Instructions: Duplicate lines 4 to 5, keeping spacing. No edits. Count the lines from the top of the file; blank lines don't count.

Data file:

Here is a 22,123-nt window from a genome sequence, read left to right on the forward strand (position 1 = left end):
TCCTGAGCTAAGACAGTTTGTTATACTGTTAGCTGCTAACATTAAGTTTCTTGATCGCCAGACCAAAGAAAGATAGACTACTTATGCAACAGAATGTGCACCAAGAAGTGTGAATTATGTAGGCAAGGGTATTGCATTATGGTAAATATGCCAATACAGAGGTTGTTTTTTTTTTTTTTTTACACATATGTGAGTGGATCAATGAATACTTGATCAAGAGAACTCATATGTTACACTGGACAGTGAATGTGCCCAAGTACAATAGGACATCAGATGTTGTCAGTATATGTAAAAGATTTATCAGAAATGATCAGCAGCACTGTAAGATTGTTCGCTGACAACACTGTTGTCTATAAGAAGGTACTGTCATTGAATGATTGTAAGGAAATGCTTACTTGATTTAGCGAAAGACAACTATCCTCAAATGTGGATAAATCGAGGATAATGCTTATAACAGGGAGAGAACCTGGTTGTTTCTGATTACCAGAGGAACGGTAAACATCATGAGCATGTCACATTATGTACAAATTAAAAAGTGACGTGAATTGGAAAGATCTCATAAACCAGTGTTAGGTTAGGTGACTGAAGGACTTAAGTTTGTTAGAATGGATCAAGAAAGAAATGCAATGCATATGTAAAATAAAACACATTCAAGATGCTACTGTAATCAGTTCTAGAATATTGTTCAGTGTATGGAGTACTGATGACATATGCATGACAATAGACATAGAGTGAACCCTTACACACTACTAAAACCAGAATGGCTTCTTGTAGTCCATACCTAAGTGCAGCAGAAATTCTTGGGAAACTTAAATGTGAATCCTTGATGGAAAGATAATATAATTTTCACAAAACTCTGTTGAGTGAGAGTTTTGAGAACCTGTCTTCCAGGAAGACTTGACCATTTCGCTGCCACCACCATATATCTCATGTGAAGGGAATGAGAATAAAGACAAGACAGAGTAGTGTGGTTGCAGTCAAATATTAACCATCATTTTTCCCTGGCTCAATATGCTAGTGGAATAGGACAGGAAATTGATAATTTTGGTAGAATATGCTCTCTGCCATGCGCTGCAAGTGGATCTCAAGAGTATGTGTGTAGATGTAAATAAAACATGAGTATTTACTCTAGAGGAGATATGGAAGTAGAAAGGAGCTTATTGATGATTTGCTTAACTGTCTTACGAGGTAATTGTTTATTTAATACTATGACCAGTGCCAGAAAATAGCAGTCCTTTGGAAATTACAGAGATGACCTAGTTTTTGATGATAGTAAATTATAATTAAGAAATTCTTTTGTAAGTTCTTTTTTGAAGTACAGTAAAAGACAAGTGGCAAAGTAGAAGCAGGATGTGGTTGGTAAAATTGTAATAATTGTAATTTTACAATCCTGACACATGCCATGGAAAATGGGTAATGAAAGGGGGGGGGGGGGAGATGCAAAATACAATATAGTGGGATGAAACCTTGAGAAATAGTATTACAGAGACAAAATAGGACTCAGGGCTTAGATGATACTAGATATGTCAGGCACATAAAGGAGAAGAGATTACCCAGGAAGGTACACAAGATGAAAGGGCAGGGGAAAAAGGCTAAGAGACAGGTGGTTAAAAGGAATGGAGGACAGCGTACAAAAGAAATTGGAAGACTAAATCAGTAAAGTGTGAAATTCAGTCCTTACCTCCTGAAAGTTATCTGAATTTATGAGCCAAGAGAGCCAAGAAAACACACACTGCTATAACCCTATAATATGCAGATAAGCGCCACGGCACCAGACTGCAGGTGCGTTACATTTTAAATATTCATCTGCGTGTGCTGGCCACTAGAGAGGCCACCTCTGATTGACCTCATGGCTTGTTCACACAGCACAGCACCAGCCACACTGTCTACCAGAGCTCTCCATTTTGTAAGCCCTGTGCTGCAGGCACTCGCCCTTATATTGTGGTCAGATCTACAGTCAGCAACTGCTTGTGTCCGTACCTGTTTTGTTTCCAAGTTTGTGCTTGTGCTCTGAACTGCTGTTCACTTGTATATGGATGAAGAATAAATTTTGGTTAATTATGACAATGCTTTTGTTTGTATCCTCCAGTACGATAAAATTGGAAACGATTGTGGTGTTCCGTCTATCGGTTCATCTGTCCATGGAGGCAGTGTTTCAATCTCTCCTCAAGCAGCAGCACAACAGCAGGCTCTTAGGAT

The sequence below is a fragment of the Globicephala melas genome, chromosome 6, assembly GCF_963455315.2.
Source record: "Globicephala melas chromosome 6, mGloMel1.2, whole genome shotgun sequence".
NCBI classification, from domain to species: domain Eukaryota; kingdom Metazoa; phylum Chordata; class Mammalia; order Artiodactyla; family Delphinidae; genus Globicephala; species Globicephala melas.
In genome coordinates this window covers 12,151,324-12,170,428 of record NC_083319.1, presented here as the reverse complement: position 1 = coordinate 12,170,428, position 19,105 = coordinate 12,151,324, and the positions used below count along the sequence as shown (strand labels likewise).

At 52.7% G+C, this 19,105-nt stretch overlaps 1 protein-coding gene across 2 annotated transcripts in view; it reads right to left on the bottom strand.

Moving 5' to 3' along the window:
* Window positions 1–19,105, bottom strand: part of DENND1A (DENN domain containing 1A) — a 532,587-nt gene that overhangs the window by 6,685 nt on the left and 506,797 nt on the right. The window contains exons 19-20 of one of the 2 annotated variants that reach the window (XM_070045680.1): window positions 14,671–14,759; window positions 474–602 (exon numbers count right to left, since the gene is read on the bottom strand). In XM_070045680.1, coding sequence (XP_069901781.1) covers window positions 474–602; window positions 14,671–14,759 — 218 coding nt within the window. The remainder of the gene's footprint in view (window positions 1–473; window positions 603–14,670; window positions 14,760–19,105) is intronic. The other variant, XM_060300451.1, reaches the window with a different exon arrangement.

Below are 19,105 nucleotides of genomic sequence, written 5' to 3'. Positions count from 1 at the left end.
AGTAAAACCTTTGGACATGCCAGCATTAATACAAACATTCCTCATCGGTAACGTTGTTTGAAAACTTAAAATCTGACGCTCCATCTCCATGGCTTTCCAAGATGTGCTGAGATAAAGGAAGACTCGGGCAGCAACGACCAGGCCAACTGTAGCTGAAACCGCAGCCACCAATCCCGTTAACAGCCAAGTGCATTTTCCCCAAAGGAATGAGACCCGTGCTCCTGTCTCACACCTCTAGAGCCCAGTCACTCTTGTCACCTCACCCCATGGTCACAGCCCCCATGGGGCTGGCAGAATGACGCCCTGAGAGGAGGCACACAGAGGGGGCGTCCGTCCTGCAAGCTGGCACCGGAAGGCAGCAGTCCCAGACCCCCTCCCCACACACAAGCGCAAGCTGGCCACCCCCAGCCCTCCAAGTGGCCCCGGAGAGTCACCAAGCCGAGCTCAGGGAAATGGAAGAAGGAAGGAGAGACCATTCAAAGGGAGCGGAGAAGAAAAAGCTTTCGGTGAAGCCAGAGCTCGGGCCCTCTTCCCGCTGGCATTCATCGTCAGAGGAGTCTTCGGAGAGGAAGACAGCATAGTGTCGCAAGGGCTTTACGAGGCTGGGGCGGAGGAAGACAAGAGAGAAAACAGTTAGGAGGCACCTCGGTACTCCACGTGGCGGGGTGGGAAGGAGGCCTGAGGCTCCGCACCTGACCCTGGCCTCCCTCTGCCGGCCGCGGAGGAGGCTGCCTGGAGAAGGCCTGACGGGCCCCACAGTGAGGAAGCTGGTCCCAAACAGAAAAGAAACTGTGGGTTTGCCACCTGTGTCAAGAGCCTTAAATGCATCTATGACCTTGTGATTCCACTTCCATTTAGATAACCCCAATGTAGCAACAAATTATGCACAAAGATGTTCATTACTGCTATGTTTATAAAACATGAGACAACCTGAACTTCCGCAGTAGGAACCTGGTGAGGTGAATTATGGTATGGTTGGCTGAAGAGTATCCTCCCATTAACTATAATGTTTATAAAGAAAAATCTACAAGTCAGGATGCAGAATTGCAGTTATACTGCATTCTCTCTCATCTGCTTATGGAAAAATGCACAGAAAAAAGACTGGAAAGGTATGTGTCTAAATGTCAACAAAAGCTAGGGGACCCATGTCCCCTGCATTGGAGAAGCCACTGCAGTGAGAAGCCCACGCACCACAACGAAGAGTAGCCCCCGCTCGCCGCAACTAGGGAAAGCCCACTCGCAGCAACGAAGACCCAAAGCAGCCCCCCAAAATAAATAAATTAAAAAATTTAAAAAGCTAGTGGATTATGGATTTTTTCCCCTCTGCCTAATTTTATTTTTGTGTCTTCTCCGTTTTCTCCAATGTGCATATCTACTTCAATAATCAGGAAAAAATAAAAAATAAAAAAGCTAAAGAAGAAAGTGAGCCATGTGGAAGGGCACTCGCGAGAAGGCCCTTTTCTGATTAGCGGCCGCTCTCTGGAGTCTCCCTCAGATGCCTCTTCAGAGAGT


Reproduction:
Source record: "Globicephala melas chromosome 6, mGloMel1.2, whole genome shotgun sequence".
NCBI classification, from domain to species: domain Eukaryota; kingdom Metazoa; phylum Chordata; class Mammalia; order Artiodactyla; family Delphinidae; genus Globicephala; species Globicephala melas.